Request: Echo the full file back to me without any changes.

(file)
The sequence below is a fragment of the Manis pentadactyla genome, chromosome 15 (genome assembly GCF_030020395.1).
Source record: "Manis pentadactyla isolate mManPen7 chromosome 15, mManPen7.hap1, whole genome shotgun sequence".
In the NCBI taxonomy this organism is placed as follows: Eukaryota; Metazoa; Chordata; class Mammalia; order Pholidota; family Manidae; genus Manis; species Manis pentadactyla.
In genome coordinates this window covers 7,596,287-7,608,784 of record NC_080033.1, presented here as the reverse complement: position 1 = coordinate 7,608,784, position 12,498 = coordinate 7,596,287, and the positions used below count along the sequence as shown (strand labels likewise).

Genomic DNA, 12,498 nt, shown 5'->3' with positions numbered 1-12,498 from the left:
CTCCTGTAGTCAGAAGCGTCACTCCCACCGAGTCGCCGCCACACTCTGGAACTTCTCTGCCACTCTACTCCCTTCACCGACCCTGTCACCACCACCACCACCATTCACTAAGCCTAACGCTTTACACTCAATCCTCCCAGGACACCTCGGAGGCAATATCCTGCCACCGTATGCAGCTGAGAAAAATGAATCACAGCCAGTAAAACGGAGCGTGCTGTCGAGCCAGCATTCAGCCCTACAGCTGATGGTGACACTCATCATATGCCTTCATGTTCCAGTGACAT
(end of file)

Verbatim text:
The sequence below is a fragment of the Manis pentadactyla genome, chromosome 15 (genome assembly GCF_030020395.1).
Source record: "Manis pentadactyla isolate mManPen7 chromosome 15, mManPen7.hap1, whole genome shotgun sequence".
In the NCBI taxonomy this organism is placed as follows: Eukaryota; Metazoa; Chordata; class Mammalia; order Pholidota; family Manidae; genus Manis; species Manis pentadactyla.
In genome coordinates this window covers 7,596,287-7,608,784 of record NC_080033.1, presented here as the reverse complement: position 1 = coordinate 7,608,784, position 12,498 = coordinate 7,596,287, and the positions used below count along the sequence as shown (strand labels likewise).

Genomic DNA, 12,498 nt, shown 5'->3' with positions numbered 1-12,498 from the left:
CTCCTGTAGTCAGAAGCGTCACTCCCACCGAGTCGCCGCCACACTCTGGAACTTCTCTGCCACTCTACTCCCTTCACCGACCCTGTCACCACCACCACCACCATTCACTAAGCCTAACGCTTTACACTCAATCCTCCCAGGACACCTCGGAGGCAATATCCTGCCACCGTATGCAGCTGAGAAAAATGAATCACAGCCAGTAAAACGGAGCGTGCTGTCGAGCCAGCATTCAGCCCTACAGCTGATGGTGACACTCATCATATGCCTTCATGTTCCAGTGACAT